• The size of Greece is about the same as the US state of Alabama but has twice as many people, over 10.5 million. 
  • The country of Greece consists of 6,000 islands, but only 227 are inhabited. Nearly 80 percent of the country is hills and mountains. 
  • About four-fifths of the people live in urban areas in Greece, and almost everyone is literate.
  • Greece has three times the number of annual tourists (about 31 million) as residents. It is one of the most-visited countries.
  • Greece is the third-largest producer of peaches and the fifth-largest producer of olives in the world. 
  • In the past, most Greeks were farmers, and they ate the food that they grew. Since Greece had a mild climate, they could grow many different fruits and vegetables as long as they got enough rain. Vegetables were a considerable part of the Greek diet and still are. Most Greeks eat a Mediterranean diet that includes plenty of olive oil, legumes, fruits, veggies, grains, and fish. They generally consume less dairy and meat.
  • Greek cuisine includes "fasolada" (soup of white beans, olive oil, and veggies), "moussaka" (eggplant or potato dish with ground or minced meat), "souvlaki" (grilled meat on a skewer), and "gyros" (pita bread filled with meat cooked on a vertical rotisserie, veggies, and tzatziki sauce).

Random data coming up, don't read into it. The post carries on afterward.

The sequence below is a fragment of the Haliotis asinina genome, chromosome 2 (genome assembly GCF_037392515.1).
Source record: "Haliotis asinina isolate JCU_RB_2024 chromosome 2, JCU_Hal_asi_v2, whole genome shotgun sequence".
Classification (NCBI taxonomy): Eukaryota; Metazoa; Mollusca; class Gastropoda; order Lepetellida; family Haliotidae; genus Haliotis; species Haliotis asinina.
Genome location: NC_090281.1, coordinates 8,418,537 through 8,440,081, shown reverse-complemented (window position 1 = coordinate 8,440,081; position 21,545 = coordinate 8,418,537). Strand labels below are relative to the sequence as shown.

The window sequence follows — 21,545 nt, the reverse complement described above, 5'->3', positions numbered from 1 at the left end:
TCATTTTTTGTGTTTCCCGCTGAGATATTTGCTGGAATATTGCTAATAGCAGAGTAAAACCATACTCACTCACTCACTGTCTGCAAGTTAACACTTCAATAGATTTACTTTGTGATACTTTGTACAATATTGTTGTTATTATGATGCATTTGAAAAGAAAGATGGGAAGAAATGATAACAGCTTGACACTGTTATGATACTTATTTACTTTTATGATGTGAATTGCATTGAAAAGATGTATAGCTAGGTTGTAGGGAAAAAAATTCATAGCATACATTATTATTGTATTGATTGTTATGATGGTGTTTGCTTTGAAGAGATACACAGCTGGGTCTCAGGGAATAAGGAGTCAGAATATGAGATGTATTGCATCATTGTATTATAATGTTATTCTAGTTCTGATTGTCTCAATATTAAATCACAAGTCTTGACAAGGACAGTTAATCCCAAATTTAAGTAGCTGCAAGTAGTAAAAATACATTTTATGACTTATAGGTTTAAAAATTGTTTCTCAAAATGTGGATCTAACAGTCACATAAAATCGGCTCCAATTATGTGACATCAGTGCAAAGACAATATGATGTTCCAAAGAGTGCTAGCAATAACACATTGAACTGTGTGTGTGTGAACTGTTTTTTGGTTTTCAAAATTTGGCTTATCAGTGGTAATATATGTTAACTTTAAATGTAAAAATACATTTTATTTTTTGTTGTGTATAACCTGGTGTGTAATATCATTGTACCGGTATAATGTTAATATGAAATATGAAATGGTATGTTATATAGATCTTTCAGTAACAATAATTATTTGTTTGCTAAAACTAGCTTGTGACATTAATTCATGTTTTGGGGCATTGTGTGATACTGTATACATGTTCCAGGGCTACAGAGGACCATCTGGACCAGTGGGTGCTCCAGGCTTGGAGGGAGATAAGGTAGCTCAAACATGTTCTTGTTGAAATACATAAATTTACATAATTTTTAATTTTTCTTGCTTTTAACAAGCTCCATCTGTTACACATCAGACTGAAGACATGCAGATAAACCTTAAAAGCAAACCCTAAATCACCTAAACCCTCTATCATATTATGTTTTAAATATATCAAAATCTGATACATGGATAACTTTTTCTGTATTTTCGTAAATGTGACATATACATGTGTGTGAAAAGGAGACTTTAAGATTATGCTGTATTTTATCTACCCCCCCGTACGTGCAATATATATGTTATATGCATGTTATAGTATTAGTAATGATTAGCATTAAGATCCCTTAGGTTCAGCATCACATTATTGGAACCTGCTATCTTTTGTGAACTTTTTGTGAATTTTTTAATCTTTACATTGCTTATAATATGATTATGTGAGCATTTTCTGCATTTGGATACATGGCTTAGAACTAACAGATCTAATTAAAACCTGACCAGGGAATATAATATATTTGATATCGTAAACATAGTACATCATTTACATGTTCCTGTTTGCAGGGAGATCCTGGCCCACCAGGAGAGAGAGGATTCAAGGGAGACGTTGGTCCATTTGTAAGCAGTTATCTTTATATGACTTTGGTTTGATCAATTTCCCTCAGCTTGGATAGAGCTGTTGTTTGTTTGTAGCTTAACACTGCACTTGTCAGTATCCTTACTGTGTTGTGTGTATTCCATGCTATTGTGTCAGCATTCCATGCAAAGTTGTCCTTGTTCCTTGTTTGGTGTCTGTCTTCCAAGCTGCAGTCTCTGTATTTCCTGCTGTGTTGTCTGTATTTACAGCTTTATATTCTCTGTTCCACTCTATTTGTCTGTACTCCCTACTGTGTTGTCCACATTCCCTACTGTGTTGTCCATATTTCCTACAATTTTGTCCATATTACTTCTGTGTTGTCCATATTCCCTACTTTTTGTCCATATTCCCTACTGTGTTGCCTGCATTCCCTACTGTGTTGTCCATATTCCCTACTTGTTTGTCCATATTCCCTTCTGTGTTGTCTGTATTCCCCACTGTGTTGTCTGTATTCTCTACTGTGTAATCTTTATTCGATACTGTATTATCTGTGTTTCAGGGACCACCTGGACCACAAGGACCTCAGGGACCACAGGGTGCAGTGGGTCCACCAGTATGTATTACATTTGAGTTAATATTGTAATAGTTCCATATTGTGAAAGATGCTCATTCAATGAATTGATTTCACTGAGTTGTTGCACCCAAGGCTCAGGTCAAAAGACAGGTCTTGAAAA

What's It Like to Be a Kid in Greece?

  • Greek kids have three stages of education: primary school for six years, gymnasium (junior high) for three years, and lyceum (senior high) for three years (this stage is not mandatory).
  • Kids may participate in sports such as soccer, basketball, baseball, swimming, and handball. 
  • There are many museums and ancient sites to explore in Greece. Families love being outdoors and enjoy hiking and going to the many beaches. 
  • There are several different sweets that Greek children enjoy. These include "pasteli" (sesame seed candy), "bougatsa" and "galaktoboureko" (phyllo pastries filled with semolina custard), and "baklava" (nut-filled phyllo pastry soaked in a honey syrup).

Lettuce Joke Around

What did the frustrated cheese say?

I'm feta up!

THYME for a Laugh

How do you fix a broken tomato? 

Tomato paste!

Lettuce Joke Around

Why were mozzarella and feta holding hands?

They look gouda together!

The Yolk's On You

Why did the tomato blush? 

Because he saw the salad dressing!